Greenwald: Ever Heard of the Constitution?

'Guardian' reporter trades blows with Mike Rogers
By Polly Davis Doig,  Newser Staff
Posted Jun 9, 2013 12:58 PM CDT
Greenwald: Ever Heard of the Constitution?
A sign stands outside the National Security Administration (NSA) campus in Fort Meade, Md., Thursday, June 6, 2013.   (AP Photo/Patrick Semansky, File)

Glenn Greenwald is resolutely standing by his story, telling ABC today that if the NSA comes calling, “I will tell them that there is this thing called the Constitution, and the very First Amendment of which guarantees a free press.” Of his sources, the Guardian reporter dismissed claims of recklessness, saying they "risked their careers because what (is) being done inside the United States government is so alarming and so pernicious that they simply want ... for the American people at least to learn about what this massive spying apparatus is, so that we can have an open, honest debate about whether that’s the kind of country that we want to live in.” Further, he says, as per Politico, “The only thing we’ve endangered is the reputation of the people in power." Elsewhere in NSA news on your Sunday dial:

  • Rand Paul wants to sue: I'm going to be seeing if I can challenge this at the Supreme Court level. I'm going to be asking the Internet providers and all of the phone companies; ask your customers to join me in a class-action lawsuit. If we get 10 million Americans saying, 'We don't want our phone records looked at' then maybe someone will wake up and things will change in Washington."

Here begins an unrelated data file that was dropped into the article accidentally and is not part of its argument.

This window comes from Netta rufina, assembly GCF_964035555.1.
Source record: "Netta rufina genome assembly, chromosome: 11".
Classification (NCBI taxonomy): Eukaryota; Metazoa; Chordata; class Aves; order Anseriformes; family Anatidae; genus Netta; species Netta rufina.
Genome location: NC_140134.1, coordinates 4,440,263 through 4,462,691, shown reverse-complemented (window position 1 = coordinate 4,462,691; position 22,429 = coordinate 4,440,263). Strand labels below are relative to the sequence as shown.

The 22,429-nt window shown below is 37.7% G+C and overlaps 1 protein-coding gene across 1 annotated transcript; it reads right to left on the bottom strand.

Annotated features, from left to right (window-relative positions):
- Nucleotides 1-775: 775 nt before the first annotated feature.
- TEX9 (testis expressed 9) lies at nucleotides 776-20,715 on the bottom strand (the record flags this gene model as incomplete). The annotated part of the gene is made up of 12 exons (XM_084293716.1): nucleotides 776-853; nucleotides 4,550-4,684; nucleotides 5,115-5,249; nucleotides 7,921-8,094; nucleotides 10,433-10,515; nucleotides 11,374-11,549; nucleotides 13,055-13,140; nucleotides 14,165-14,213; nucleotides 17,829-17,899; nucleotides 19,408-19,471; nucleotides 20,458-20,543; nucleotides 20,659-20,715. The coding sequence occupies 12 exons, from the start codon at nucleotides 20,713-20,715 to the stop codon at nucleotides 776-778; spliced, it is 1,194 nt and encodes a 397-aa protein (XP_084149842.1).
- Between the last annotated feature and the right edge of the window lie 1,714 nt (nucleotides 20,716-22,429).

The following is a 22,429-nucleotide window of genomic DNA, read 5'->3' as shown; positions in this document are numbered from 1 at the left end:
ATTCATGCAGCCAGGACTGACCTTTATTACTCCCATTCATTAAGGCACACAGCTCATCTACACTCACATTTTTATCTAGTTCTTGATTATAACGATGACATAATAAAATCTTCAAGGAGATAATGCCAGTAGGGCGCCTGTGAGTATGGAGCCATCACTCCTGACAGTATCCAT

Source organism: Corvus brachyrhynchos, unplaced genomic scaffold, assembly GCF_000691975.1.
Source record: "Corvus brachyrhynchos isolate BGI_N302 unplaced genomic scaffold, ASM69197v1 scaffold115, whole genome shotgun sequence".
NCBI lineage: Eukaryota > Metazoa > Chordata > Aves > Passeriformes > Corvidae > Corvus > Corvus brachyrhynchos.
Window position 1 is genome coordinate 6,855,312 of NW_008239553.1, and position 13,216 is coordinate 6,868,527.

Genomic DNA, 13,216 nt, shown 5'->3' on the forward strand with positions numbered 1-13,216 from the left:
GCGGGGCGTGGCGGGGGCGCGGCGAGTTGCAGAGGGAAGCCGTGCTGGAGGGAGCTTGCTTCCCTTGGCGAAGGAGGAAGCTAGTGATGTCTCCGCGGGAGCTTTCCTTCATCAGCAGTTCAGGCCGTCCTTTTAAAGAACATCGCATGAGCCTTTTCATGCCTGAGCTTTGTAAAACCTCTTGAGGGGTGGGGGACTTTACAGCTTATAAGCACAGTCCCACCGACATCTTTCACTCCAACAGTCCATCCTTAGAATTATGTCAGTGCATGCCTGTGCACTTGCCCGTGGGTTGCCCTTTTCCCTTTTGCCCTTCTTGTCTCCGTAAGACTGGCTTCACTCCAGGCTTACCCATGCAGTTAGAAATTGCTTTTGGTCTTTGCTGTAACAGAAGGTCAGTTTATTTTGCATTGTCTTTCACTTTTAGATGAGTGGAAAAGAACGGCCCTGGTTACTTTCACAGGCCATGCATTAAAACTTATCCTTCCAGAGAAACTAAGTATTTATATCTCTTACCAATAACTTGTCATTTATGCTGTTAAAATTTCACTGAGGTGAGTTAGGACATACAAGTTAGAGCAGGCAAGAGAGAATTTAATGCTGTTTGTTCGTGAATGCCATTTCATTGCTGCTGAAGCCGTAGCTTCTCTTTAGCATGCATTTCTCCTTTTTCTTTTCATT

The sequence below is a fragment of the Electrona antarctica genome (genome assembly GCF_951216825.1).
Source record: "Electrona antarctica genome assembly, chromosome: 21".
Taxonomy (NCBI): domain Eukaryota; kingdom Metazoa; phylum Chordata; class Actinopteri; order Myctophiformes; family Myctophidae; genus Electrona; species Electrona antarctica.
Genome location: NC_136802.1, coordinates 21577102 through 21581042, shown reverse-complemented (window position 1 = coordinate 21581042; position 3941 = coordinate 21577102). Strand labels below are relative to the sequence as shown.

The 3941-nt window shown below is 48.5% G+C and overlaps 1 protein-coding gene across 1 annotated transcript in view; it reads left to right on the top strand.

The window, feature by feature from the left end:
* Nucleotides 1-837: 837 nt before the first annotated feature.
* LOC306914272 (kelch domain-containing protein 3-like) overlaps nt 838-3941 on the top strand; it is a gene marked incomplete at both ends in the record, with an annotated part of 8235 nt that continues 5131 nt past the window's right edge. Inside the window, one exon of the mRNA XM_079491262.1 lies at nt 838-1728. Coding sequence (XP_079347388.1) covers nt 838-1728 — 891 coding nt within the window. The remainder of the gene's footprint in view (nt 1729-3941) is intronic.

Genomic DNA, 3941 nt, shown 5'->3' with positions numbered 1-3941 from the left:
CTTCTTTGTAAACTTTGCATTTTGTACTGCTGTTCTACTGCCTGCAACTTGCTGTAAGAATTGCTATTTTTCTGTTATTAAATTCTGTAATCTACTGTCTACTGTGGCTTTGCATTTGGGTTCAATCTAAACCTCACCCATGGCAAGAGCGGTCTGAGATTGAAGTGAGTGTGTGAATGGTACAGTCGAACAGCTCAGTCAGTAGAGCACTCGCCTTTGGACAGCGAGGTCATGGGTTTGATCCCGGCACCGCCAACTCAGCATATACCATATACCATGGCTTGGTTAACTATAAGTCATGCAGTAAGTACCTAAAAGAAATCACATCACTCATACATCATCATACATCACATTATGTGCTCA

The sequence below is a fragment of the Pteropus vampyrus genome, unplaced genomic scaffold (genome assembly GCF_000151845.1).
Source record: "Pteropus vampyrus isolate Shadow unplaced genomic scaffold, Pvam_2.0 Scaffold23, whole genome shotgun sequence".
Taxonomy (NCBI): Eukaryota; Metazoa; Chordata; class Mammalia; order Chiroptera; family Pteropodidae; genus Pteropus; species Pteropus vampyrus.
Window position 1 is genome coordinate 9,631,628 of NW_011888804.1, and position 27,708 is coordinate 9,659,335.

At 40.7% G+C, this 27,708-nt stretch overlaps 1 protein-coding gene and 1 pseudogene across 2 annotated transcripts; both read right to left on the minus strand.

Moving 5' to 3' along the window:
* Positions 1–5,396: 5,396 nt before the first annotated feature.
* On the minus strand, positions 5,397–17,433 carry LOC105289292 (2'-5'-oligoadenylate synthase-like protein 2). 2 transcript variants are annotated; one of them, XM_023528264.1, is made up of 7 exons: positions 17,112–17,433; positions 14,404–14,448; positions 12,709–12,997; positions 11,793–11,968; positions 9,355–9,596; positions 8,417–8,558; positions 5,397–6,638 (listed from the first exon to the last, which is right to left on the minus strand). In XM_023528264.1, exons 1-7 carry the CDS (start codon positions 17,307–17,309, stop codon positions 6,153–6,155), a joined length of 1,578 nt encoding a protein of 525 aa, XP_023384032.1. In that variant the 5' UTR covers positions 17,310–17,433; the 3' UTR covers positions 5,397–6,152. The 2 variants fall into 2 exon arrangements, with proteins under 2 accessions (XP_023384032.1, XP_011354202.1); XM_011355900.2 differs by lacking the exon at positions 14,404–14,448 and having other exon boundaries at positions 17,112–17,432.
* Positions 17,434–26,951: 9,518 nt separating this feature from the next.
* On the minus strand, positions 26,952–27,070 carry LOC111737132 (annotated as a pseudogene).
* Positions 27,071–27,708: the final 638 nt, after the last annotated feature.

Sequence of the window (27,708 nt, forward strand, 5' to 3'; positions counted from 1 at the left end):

• Mike Rogers thinks Greenwald 'doesn't have a clue:' “Neither did the person who released just enough information to literally be dangerous. Taking a very sensitive classified program that targets foreign person on foreign lands, and putting just enough out there to be dangerous, is dangerous to us. It's dangerous to our national security and it violates the oath of which that person took.”
  • Dianne Feinstein wants hearings: "I'm open to doing a hearing every month if that's necessary." But there's a but: "We can't actually go in there and - other than the two that have been released—give the public an actual idea of people that have been saved, attacks that have been prevented, that kind of thing."
  • John McCain thinks it's OK: “I believe that the FISA court system is an appropriate way of reviewing these policies. To somehow think that because we are having phone calls recorded as far as their length and who they were talking to, I don’t think that that is necessarily wrong if they want to go further and have to go to this court."
  • Speaking of McCain, the New York Times ... has this piece on the faces you keep seeing on the Sunday shows over and over and over again.
(Read more NSA stories.)

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